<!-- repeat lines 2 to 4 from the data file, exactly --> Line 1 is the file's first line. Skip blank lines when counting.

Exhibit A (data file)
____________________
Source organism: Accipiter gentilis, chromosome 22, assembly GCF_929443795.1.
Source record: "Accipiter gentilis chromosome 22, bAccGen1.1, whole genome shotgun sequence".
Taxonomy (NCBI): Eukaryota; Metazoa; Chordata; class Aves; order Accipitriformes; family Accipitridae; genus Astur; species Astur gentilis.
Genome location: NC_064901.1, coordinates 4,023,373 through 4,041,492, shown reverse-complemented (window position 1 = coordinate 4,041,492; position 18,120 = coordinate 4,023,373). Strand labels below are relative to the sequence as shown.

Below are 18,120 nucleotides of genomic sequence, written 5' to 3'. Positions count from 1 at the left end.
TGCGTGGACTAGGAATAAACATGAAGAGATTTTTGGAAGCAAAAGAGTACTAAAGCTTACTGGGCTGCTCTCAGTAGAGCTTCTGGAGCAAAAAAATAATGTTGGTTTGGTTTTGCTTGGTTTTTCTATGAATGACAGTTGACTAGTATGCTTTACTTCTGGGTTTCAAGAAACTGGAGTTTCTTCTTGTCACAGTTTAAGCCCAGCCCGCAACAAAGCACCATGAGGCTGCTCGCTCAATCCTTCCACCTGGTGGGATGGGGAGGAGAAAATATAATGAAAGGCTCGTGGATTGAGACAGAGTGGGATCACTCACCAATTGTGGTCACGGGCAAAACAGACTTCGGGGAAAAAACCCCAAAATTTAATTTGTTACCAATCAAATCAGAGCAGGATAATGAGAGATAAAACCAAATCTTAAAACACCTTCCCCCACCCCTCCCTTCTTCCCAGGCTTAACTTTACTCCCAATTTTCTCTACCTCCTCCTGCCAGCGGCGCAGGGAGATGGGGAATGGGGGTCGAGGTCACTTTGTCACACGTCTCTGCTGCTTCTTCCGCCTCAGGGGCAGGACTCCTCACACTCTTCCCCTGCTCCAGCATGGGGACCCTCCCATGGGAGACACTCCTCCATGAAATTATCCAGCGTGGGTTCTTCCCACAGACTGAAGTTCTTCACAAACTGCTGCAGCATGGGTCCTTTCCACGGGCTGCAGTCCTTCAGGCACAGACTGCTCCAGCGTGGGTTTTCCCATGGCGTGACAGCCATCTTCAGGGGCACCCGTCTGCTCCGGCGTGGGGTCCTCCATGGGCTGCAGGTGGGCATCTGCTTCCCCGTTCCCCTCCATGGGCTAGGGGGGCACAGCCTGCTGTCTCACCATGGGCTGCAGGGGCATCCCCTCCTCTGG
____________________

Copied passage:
Source record: "Accipiter gentilis chromosome 22, bAccGen1.1, whole genome shotgun sequence".
Taxonomy (NCBI): Eukaryota; Metazoa; Chordata; class Aves; order Accipitriformes; family Accipitridae; genus Astur; species Astur gentilis.
Genome location: NC_064901.1, coordinates 4,023,373 through 4,041,492, shown reverse-complemented (window position 1 = coordinate 4,041,492; position 18,120 = coordinate 4,023,373). Strand labels below are relative to the sequence as shown.